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GrumpyGram's avatar

Do Growing Children Need Milk and Beef? (fat)

Asked by GrumpyGram (822points) June 5th, 2010

I’ve read that brains are made up of fat and need beef and whole milk, not skim; kids’ brains I mean. And that growing teeth need calcium from milk. Is that true or a myth?
I think it’s important to know the truth.

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7 Answers

Seaofclouds's avatar

According to this link, “At a year old, formula-fed babies can switch to whole cow’s milk. It is important to use “whole” milk, because children under two years old need fat for brain development.” And according to this link , “When your child is 2, you can probably make the switch to low-fat or nonfat milk, but talk with your doctor before doing so.”

When my son was 2, our pediatrician told us to switch to 2%. Then when he was 4, we were told to go back to whole milk because of his weight. Now he’s 8 and we use 2% again.

faye's avatar

I think only calves should drink milk. I think there is enough fat in a regular diet if you eat meat and butter.

Seek's avatar

And where does the butter fat come from, @faye?

In short, yes. The long answer is “no, as long as you’re acquiring the necessary nutrients from other sources, which include blah blah blah…” but I think milk and meat are delicious and amply available forms of nutrition, and I have no moral qualms about consuming them.

MissAusten's avatar

I think it’s important for kids to have necessary fats and nutrients in their diets, regardless of the source (as long as it is a healthy source, obviously). It’s often a lot easier to get kids to drink milk or eat yogurt than to get them to take in non-dairy foods that supply calcium. I don’t think anyone would suggest that a young child eat cheeseburgers loaded with grease on a daily basis, or slather butter on everything that goes into their mouths, but their nutritional needs are different from adults. Getting your fats and calcium from whole milk, yogurt, cheese, or meats like chicken or steak is probably better than getting it from potato chips and ice cream. Ask any parent whose child is lactose intolerant or allergic to dairy, and I’m sure they could give you plenty of alternatives to whole milk.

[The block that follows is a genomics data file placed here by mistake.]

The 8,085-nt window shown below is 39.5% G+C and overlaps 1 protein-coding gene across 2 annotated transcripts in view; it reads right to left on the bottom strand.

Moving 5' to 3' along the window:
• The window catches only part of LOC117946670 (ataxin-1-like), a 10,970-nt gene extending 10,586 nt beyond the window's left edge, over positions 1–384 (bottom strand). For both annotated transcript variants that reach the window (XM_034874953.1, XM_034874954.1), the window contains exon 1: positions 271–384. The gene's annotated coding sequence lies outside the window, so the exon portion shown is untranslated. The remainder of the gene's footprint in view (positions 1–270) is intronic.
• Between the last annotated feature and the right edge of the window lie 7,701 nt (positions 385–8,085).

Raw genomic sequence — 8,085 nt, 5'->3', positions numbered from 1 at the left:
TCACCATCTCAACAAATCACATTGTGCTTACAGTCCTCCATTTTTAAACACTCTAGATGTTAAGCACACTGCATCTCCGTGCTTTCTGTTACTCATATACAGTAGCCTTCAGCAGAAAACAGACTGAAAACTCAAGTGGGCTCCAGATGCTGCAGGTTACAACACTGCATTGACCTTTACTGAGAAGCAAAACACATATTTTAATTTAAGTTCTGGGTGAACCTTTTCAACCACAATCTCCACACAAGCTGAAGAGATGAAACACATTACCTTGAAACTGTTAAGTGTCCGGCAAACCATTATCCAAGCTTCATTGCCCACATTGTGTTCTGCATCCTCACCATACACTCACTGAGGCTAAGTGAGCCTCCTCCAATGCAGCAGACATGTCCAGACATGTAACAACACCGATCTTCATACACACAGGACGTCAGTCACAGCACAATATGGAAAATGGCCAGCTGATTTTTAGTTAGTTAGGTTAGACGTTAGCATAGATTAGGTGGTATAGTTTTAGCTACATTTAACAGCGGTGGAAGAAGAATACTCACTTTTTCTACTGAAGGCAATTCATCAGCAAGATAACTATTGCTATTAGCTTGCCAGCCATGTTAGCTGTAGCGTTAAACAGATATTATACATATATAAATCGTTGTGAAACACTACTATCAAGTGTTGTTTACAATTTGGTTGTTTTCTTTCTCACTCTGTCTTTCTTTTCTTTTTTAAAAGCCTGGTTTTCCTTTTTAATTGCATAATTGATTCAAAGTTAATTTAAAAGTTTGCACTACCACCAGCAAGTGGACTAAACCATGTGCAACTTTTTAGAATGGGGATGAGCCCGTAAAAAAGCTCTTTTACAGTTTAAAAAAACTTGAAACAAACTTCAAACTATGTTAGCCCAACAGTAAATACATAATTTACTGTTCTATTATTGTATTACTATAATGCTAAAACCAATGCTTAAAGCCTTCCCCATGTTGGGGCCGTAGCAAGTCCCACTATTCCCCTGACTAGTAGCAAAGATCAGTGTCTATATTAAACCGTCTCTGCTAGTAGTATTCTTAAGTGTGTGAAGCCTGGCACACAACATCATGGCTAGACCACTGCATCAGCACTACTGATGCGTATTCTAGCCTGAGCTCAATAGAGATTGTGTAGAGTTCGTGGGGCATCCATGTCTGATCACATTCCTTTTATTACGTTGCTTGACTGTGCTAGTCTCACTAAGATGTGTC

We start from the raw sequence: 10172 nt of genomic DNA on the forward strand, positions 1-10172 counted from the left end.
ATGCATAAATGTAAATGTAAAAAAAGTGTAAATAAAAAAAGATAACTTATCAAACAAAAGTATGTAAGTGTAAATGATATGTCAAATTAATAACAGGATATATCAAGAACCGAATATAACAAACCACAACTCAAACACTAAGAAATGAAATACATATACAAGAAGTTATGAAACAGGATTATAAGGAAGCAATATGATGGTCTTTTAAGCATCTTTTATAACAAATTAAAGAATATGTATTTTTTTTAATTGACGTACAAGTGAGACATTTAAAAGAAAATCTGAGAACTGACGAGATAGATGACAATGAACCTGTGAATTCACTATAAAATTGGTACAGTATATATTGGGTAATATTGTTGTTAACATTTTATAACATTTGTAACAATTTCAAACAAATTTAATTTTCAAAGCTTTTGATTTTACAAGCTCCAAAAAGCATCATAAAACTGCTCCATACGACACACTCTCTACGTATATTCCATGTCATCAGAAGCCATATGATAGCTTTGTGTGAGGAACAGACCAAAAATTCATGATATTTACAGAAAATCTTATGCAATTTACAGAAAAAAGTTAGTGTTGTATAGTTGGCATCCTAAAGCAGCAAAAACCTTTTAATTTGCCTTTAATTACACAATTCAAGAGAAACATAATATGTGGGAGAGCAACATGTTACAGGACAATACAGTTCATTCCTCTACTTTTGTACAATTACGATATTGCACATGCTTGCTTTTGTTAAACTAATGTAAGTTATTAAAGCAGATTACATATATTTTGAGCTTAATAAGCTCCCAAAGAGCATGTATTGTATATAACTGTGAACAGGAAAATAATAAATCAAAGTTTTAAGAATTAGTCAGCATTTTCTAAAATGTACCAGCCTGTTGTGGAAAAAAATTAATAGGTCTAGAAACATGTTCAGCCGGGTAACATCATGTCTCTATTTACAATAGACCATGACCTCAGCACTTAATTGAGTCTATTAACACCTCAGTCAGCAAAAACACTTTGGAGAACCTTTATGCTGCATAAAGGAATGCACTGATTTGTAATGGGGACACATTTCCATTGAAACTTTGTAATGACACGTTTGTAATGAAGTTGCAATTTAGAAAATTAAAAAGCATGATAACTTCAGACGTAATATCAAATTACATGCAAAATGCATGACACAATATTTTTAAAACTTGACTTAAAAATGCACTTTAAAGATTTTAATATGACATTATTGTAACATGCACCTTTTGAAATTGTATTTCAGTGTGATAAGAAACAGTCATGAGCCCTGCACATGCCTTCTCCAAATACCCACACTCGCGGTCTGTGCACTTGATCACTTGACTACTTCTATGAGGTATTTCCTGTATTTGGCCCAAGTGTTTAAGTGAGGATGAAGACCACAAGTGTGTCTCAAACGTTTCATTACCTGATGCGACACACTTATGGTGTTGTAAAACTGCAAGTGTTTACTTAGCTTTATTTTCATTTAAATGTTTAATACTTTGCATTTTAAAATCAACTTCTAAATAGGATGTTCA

We gave our kids whole milk until the youngest was two. Then we switched to 2%. I know families who continued to give kids whole milk past the age of two because the children were considered too thin by pediatricians. This is usually decided when a child’s growth shows a drop or his or her height starts to outstrip weight. I even knew a mom who was concerned that her daughter would grow up with unhealthy habits after the doctor suggested she go back to whole milk and give the child ice cream, cheese, and butter daily. She was very small for her age, and her growth rate had dropped. She followed the doctor’s advice, and later was able to gradually switch back to healthier levels of those fattier foods.

faye's avatar

@Seek_Kolinahr Um hmm, butter fat comes from cream, and it is almost purely fat, not much milk. I was a hippie child when the big horror was the growth hormone and antibiotics given to cattle. I was vegan for a long time and about all I missed was my butter and I confess to a liking for leather- such a no-no. I grew up with Seventh Day Adventist families who were not good vegetarians but I learned how. Their children grew up, seemed smart enough to me except the religion thing. Nuts are full of good fat, soy has fat and calcium. I read that Japanese and Chinese used to have very low incidences of osteoporosis and no or low use of dairy products.

cookieman's avatar

My daughter has never eaten beef and rarely drank milk.

She’s in first grade operating at a third grade level. I’m not concerned.

nikipedia's avatar

Fat and calcium (among many other nutrients) are important. Their sources, however, are not.

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